“Prose both scabrous and poetic.” – Publishers Weekly. “Proust meets Chandler over a pint of Guinness.” – Spectator. “A sheer pleasure.” – Tana French. “Among the most memorable books of the year, of any genre.” – Sunday Times. “A hardboiled delight.” – Guardian. “Imagine Donald Westlake and Richard Stark collaborating on a screwball noir.” – Kirkus Reviews. “A cross between Raymond Chandler and Flann O’Brien.” – John Banville. “The effortless cool of Elmore Leonard at his peak.” – Ray Banks. “A fine writer at the top of his game.” – Lee Child.

Friday, September 21, 2012

The Butler Who Did It

New Island appears to be in the mood to publish interesting Irish crime fiction novels of late - Sean Moncrieff’s latest offering being a case in point - and THE JUDAS KISS by David Butler is another. Quoth the blurb elves:
When Bluebottle runs away from a religious institution to live on the streets of Dublin, he is taken in by Malcolm, an ageing sensualist with a penchant for younger boys. But lust soon turns into full-blown sexual obsession. There follows the first of a series of increasingly violent encounters which lead relentlessly to disfigurement and bloody murder. As the first of the six narrators warns: this murder is messy - a stone inside a stocking sticky with blood. Besides this brutal attack, there are beatings, betrayals, perverse and illicit desires, and even a disfigurement - the Judas Kiss of the title. Dark territory indeed. THE JUDAS KISS is dark and moody. But the tale is relieved throughout not only by a pervasive black humour, but by the emergence of love in all its various guises.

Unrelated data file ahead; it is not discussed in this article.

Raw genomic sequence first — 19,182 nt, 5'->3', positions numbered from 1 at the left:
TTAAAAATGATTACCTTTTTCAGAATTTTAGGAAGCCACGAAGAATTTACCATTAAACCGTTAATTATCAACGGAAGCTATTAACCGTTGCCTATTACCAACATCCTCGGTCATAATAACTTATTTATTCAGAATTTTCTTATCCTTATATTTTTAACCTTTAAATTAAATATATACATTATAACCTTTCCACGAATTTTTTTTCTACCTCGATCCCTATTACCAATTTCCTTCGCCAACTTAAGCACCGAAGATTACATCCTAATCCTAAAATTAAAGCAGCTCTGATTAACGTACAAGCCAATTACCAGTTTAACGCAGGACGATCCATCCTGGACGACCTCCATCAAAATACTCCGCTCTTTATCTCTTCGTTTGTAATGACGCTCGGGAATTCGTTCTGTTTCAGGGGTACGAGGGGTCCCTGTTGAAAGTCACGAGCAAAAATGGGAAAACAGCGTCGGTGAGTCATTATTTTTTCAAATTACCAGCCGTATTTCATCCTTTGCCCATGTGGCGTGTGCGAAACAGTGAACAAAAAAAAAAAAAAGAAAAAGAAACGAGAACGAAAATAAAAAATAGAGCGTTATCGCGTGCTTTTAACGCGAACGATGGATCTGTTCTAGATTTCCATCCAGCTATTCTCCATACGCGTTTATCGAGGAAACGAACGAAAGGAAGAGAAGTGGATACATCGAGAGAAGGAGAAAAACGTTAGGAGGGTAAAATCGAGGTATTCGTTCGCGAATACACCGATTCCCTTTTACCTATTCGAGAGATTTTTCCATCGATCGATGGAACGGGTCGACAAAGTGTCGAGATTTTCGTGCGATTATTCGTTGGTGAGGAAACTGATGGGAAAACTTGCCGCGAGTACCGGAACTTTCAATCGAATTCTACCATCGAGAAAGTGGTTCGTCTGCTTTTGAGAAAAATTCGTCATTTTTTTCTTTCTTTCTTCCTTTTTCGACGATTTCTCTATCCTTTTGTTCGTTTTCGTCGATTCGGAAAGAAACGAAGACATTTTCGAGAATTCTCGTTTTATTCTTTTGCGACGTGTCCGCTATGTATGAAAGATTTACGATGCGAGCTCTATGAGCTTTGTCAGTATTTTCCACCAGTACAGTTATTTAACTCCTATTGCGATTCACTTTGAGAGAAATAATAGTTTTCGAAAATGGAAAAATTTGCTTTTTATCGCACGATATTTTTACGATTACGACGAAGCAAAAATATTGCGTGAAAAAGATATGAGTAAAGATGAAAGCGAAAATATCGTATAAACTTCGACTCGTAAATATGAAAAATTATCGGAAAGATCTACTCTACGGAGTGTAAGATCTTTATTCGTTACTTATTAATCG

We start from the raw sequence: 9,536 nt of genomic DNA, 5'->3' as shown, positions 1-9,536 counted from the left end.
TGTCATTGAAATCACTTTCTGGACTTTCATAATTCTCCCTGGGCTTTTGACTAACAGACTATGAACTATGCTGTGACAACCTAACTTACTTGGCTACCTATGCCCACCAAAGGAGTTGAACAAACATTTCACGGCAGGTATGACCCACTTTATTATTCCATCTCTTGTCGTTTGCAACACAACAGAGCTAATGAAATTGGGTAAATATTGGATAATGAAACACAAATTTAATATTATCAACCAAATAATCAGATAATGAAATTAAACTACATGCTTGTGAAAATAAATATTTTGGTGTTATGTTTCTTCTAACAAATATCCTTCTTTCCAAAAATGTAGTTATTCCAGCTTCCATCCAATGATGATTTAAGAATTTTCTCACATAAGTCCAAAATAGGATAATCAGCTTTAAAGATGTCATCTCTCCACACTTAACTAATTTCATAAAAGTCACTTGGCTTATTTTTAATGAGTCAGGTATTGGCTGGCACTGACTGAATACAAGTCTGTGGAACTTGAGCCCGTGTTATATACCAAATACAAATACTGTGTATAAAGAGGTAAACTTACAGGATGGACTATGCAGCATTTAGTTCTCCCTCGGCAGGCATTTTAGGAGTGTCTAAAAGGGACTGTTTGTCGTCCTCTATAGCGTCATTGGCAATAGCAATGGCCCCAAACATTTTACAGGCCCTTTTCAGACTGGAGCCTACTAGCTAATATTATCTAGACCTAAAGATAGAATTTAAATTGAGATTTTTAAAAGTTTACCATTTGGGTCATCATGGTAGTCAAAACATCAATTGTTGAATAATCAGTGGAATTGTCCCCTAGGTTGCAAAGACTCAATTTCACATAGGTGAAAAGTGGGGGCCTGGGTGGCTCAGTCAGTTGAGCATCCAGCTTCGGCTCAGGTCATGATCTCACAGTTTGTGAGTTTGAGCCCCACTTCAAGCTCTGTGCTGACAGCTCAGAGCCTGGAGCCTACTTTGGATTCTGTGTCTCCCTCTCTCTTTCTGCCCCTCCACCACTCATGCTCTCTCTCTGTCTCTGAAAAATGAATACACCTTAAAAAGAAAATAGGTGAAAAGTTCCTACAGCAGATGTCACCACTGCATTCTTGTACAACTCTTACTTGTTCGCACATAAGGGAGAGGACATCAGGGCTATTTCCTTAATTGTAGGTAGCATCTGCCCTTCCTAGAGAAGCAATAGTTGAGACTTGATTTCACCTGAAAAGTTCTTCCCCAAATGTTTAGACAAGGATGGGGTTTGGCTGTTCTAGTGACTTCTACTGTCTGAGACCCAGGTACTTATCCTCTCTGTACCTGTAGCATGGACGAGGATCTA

That sounds like the good stuff, alright, and the fact that David Butler is a poet and short story writer who has previously lectured in Spanish literature and published AN AID TO READING ULYSSES suggests that THE JUDAS KISS will be a crime novel with a difference. There’s a copy en route to CAP Towers as you read, and as always, we’ll keep you posted …

Thursday, September 20, 2012

Dr Yes Will See You Now

I suppose I shouldn’t really be advertising someone else’s writing course when I’ll be hosting one myself for the Irish Writers’ Centre next month, but I’ll make an exception for Dr Yes, aka The Artist Formerly Known as Colin Bateman. That’s mainly because there’s a lot of flakes and chancers out there peddling their literary snake-oil to aspiring writers, whereas Bateman is the genuine article, a best-selling writer who has proved himself across a range of genres and forms. Also, he knows where I live, and has promised to ‘call around’ with ‘the Bangor Boys’ (possibly ‘the Banger Boys’ - it was a muffled phone call) if I don’t ‘play ball’.
  To wit:
Secrets of Writing a Best Seller is an inspirational two-day course aimed at those who want to write commercial fiction that sells. It is best suited to beginners who might have an idea for a novel but don’t know how to get started, or those who have a novel underway but aren’t sure how to progress with it.

We will look at where ideas come from, genre, research, dialogue, character development, plotting, re-writing and editing, preparing synopsis and outlines and at how to get motivated and stay motivated. We will take a look at the business of publishing, and students will be guided in the best ways to approach agents and publishers. We will look at the option of self-publishing and chat with a leading agent.